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      The relationship between life stressors and drug and sexual behaviors among a population-based sample of young Black men who have sex with men in Chicago

      research-article
      , PhD 1 , , PhD, MPH 2 , , MD, MPH 2 , 3 , The UConnect study team.
      AIDS care

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          Abstract

          Younger Black men who have sex with men (YBMSM) have the highest rates of HIV incidence in the U.S. and are also exposed to high life stressors (e.g., unemployment, incarceration, and exposure to communality). This study assessed whether life stressors were related to drug use and sexual risk behaviors among a representative sample of YBMSM. The South Side of Chicago and selected adjacent suburbs represents the most populous contiguous Black community in the United States. Over 10% of the estimated YBMSM population in this geographic region were sampled. Major findings indicated that higher life stress was significantly associated with greater odds of transactional sex (aOR=2.19; 95% CI 1.09–4.39), substance use with sex with male and transgender partners (aOR=1.62; 95% CI 1.09–2.39) marijuana (aOR= 2.65; 95% CI 1.43–4.90), crack/cocaine (aOR= 3.21; 95% CI 1.16–8.88) and prescription opioid use (aOR=3.12; 95% CI 1.37–7.13). HIV approaches which focus on environmental stressors and employ a stress and coping framework may support the reduction of drug and sexual risk behaviors among YBMSM. Cognitive and social support approaches might be especially useful in this regard.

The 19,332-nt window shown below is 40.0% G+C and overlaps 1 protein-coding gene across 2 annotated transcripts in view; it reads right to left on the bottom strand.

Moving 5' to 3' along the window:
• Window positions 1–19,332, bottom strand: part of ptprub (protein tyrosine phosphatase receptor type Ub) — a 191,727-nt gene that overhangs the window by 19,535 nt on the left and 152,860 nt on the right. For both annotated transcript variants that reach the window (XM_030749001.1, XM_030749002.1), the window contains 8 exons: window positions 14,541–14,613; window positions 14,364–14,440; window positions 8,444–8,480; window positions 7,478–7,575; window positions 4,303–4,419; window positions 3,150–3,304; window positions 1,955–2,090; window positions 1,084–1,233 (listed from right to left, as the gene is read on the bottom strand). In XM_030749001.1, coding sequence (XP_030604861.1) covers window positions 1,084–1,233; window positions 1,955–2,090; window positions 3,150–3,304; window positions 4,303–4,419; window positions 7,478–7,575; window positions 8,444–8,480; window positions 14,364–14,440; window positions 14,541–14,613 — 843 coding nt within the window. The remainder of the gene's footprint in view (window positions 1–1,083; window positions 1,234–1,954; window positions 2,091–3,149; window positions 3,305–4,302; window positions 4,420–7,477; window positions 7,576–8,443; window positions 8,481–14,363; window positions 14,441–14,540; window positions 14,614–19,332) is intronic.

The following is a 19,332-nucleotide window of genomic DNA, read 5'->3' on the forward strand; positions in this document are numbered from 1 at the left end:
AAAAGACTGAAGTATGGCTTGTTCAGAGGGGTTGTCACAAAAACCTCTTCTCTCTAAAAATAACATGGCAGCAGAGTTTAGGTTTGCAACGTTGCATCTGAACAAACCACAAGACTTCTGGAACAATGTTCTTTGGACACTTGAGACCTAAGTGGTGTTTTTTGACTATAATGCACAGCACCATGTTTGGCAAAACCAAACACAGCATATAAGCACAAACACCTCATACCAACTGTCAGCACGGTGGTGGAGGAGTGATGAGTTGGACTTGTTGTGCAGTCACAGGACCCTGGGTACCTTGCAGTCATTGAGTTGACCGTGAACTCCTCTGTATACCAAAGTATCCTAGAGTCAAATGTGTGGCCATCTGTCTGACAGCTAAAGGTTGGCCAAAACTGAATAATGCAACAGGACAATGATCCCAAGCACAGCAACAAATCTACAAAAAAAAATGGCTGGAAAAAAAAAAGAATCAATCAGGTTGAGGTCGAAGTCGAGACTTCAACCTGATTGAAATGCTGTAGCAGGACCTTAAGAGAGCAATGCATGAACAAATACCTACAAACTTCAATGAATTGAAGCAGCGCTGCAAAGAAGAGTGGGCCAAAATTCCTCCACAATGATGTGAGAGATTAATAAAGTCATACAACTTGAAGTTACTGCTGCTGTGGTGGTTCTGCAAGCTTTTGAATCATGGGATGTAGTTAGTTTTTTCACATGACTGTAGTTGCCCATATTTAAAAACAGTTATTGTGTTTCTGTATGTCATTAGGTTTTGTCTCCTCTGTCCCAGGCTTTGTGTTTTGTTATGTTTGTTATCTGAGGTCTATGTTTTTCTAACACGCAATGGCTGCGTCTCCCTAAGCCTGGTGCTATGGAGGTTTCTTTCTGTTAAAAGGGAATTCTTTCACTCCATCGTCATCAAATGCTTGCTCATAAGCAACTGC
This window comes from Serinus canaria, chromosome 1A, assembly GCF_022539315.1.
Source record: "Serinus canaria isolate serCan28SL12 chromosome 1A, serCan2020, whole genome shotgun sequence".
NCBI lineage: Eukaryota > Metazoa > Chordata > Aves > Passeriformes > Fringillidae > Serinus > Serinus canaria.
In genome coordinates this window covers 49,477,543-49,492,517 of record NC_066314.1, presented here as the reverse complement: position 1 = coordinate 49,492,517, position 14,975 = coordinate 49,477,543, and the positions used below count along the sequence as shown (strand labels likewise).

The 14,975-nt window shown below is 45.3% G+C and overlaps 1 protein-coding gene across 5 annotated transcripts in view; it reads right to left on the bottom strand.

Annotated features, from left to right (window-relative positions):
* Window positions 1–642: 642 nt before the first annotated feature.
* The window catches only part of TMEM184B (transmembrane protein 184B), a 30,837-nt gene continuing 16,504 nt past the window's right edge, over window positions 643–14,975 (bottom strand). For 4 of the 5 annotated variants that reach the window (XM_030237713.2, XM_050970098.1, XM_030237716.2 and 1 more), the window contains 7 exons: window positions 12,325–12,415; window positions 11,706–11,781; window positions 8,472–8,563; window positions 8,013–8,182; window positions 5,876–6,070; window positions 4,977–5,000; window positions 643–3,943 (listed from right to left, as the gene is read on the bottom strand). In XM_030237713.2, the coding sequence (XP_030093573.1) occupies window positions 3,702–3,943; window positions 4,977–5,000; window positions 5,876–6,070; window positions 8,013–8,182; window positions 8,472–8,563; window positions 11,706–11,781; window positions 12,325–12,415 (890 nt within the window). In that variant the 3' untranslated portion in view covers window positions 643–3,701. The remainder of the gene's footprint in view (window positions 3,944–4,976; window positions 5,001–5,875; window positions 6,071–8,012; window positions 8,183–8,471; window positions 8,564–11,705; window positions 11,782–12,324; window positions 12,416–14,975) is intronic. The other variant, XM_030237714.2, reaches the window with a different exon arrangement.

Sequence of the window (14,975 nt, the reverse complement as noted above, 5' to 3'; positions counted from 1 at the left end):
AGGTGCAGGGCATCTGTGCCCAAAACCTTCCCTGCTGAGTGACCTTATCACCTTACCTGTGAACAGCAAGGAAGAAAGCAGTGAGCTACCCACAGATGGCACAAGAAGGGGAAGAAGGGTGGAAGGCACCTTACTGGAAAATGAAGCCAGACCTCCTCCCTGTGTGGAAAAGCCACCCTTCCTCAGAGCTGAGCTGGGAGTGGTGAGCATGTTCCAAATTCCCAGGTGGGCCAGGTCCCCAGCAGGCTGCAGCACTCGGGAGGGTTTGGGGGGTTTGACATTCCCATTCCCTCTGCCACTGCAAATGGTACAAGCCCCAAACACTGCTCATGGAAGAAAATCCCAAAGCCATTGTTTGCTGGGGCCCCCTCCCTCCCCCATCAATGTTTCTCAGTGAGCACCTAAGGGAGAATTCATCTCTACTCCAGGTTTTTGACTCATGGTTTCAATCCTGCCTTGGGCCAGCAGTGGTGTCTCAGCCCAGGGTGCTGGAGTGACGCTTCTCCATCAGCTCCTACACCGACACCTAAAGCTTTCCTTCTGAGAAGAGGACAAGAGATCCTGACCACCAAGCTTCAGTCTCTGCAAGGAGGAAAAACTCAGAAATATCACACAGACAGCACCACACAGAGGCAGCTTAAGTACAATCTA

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          Author and article information

          Journal
          8915313
          1056
          AIDS Care
          AIDS Care
          AIDS care
          0954-0121
          1360-0451
          7 July 2017
          02 September 2016
          May 2017
          01 May 2018
          : 29
          : 5
          : 545-551
          Affiliations
          [1 ]School of Social Service Administration, University of Chicago
          [2 ]School of Public Health, University of Illinois at Chicago; University of Chicago
          [3 ]Department of Public Health Sciences, University of Chicago
          Author notes

          UConnect Study Team: Stuart Michaels, Ishida Robinson, Eve Zurawski, Billy Davis, Kenneth Mayer, Ron Stall, Sam Friedman, Steve Muth, Michelle Taylor, Iman Little

          Article
          PMC5577924 PMC5577924 5577924 nihpa887681
          10.1080/09540121.2016.1224303
          5577924
          27590043
          78fbfed3-9b85-4d07-b03f-72e632ee1351
          Categories
          Article

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